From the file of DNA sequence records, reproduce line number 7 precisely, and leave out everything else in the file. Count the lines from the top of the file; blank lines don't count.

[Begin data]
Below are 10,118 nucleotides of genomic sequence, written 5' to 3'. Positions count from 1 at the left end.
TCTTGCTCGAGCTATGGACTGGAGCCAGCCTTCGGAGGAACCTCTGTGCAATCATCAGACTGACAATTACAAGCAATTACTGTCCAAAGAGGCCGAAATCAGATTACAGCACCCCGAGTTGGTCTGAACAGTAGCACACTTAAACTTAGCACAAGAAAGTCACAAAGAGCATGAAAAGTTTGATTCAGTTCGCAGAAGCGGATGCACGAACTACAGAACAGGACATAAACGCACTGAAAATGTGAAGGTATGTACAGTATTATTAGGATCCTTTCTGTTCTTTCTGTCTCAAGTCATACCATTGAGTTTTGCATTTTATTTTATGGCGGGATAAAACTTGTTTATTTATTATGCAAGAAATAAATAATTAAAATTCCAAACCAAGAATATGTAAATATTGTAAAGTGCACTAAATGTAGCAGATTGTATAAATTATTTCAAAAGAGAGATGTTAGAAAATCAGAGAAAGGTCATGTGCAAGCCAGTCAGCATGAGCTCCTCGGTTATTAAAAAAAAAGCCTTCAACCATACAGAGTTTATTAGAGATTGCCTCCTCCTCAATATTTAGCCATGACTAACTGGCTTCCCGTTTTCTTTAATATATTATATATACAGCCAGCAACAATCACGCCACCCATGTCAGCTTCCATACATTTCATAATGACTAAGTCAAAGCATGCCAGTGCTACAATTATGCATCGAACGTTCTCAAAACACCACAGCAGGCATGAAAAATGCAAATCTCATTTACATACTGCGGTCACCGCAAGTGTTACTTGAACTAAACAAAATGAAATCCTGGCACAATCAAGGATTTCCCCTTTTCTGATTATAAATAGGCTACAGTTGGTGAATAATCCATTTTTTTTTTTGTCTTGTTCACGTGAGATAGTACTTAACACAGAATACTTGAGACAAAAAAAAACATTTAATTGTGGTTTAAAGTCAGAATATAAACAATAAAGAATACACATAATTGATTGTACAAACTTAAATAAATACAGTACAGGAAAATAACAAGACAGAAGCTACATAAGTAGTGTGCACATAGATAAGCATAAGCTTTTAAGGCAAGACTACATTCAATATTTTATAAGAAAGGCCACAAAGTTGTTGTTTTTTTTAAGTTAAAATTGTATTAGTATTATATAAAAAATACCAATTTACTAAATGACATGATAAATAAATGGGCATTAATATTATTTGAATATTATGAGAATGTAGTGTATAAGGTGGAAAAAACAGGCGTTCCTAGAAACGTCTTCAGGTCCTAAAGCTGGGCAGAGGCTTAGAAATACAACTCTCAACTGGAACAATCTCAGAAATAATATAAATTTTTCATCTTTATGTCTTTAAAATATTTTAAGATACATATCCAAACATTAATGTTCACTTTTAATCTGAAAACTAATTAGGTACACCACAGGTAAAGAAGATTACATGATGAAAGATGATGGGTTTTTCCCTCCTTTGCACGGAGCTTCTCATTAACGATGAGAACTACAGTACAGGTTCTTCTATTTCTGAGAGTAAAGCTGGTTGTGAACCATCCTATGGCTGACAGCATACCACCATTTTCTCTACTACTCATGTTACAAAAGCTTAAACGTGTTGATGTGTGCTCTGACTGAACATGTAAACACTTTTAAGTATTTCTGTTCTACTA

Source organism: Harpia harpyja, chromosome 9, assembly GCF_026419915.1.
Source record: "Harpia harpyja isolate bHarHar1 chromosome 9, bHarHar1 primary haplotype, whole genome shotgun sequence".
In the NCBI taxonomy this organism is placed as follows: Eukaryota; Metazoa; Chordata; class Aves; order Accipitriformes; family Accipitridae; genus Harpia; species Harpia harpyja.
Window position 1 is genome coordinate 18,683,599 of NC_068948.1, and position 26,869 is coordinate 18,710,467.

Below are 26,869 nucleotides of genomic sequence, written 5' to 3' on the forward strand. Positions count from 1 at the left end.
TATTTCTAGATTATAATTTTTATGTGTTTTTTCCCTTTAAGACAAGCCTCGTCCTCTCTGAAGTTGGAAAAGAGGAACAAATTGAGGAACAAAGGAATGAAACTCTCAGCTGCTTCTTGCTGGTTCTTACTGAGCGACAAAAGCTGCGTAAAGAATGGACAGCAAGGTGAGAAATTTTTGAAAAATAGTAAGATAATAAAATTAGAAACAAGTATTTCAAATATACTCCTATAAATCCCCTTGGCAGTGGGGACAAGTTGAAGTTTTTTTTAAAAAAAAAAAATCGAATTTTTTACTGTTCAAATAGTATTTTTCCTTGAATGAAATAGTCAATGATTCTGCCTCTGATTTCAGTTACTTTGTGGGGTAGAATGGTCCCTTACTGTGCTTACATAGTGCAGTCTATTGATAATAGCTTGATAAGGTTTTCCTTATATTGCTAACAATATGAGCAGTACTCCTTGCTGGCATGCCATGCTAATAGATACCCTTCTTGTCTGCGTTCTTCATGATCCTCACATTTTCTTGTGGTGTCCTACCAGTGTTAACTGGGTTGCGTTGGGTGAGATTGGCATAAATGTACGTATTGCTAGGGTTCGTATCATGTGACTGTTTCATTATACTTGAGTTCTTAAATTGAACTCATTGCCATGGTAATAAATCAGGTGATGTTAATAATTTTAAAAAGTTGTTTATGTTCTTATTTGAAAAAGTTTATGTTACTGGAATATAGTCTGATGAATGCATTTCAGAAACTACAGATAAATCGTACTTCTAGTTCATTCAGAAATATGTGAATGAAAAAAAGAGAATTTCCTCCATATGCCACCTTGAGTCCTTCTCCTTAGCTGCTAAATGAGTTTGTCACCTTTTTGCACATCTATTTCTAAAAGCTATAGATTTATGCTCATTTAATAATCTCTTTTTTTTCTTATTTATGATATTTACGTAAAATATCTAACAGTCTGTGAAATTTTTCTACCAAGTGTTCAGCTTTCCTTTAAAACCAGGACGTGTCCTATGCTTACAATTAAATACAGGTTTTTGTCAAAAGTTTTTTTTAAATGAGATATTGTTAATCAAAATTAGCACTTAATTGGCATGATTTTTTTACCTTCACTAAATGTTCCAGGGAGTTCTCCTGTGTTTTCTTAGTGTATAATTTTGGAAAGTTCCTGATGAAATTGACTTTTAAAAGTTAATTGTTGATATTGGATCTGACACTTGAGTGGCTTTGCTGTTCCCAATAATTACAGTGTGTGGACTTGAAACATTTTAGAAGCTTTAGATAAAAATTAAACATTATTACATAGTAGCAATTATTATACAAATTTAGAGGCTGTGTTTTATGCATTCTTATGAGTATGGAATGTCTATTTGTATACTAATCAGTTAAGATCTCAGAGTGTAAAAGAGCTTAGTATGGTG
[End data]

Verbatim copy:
Below are 26,869 nucleotides of genomic sequence, written 5' to 3' on the forward strand. Positions count from 1 at the left end.